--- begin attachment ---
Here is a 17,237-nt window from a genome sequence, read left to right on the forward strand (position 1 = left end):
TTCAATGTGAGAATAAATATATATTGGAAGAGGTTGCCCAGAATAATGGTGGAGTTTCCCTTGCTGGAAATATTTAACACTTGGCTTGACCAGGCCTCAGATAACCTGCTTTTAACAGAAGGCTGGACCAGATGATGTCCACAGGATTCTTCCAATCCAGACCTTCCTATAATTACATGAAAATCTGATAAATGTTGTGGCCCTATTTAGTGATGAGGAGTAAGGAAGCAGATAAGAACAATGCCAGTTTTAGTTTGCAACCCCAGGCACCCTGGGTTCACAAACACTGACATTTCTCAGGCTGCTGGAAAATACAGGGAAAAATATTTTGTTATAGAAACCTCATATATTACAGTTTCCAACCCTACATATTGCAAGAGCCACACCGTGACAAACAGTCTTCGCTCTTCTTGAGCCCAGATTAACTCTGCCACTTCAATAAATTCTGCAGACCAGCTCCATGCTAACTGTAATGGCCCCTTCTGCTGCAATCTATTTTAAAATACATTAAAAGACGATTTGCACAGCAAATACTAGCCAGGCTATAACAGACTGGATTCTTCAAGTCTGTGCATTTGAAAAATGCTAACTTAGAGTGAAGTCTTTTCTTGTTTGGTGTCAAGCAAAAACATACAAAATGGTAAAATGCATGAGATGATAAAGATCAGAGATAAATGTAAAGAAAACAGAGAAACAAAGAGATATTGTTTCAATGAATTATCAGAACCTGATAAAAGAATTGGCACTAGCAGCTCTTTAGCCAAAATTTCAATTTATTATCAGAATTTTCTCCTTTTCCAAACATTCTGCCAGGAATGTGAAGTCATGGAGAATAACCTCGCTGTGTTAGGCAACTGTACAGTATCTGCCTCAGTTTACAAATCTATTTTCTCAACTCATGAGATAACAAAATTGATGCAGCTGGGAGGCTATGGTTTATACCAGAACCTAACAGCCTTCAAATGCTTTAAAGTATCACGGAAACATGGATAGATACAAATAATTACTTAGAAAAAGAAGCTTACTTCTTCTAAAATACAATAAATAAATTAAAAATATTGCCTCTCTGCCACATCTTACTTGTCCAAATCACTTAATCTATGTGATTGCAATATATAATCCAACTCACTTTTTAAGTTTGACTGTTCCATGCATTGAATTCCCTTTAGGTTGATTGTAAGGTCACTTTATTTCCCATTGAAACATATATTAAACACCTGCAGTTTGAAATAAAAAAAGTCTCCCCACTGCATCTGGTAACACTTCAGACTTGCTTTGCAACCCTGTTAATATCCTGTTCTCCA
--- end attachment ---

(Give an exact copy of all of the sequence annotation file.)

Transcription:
Here is a 17,237-nt window from a genome sequence, read left to right on the forward strand (position 1 = left end):
TTCAATGTGAGAATAAATATATATTGGAAGAGGTTGCCCAGAATAATGGTGGAGTTTCCCTTGCTGGAAATATTTAACACTTGGCTTGACCAGGCCTCAGATAACCTGCTTTTAACAGAAGGCTGGACCAGATGATGTCCACAGGATTCTTCCAATCCAGACCTTCCTATAATTACATGAAAATCTGATAAATGTTGTGGCCCTATTTAGTGATGAGGAGTAAGGAAGCAGATAAGAACAATGCCAGTTTTAGTTTGCAACCCCAGGCACCCTGGGTTCACAAACACTGACATTTCTCAGGCTGCTGGAAAATACAGGGAAAAATATTTTGTTATAGAAACCTCATATATTACAGTTTCCAACCCTACATATTGCAAGAGCCACACCGTGACAAACAGTCTTCGCTCTTCTTGAGCCCAGATTAACTCTGCCACTTCAATAAATTCTGCAGACCAGCTCCATGCTAACTGTAATGGCCCCTTCTGCTGCAATCTATTTTAAAATACATTAAAAGACGATTTGCACAGCAAATACTAGCCAGGCTATAACAGACTGGATTCTTCAAGTCTGTGCATTTGAAAAATGCTAACTTAGAGTGAAGTCTTTTCTTGTTTGGTGTCAAGCAAAAACATACAAAATGGTAAAATGCATGAGATGATAAAGATCAGAGATAAATGTAAAGAAAACAGAGAAACAAAGAGATATTGTTTCAATGAATTATCAGAACCTGATAAAAGAATTGGCACTAGCAGCTCTTTAGCCAAAATTTCAATTTATTATCAGAATTTTCTCCTTTTCCAAACATTCTGCCAGGAATGTGAAGTCATGGAGAATAACCTCGCTGTGTTAGGCAACTGTACAGTATCTGCCTCAGTTTACAAATCTATTTTCTCAACTCATGAGATAACAAAATTGATGCAGCTGGGAGGCTATGGTTTATACCAGAACCTAACAGCCTTCAAATGCTTTAAAGTATCACGGAAACATGGATAGATACAAATAATTACTTAGAAAAAGAAGCTTACTTCTTCTAAAATACAATAAATAAATTAAAAATATTGCCTCTCTGCCACATCTTACTTGTCCAAATCACTTAATCTATGTGATTGCAATATATAATCCAACTCACTTTTTAAGTTTGACTGTTCCATGCATTGAATTCCCTTTAGGTTGATTGTAAGGTCACTTTATTTCCCATTGAAACATATATTAAACACCTGCAGTTTGAAATAAAAAAAGTCTCCCCACTGCATCTGGTAACACTTCAGACTTGCTTTGCAACCCTGTTAATATCCTGTTCTCCA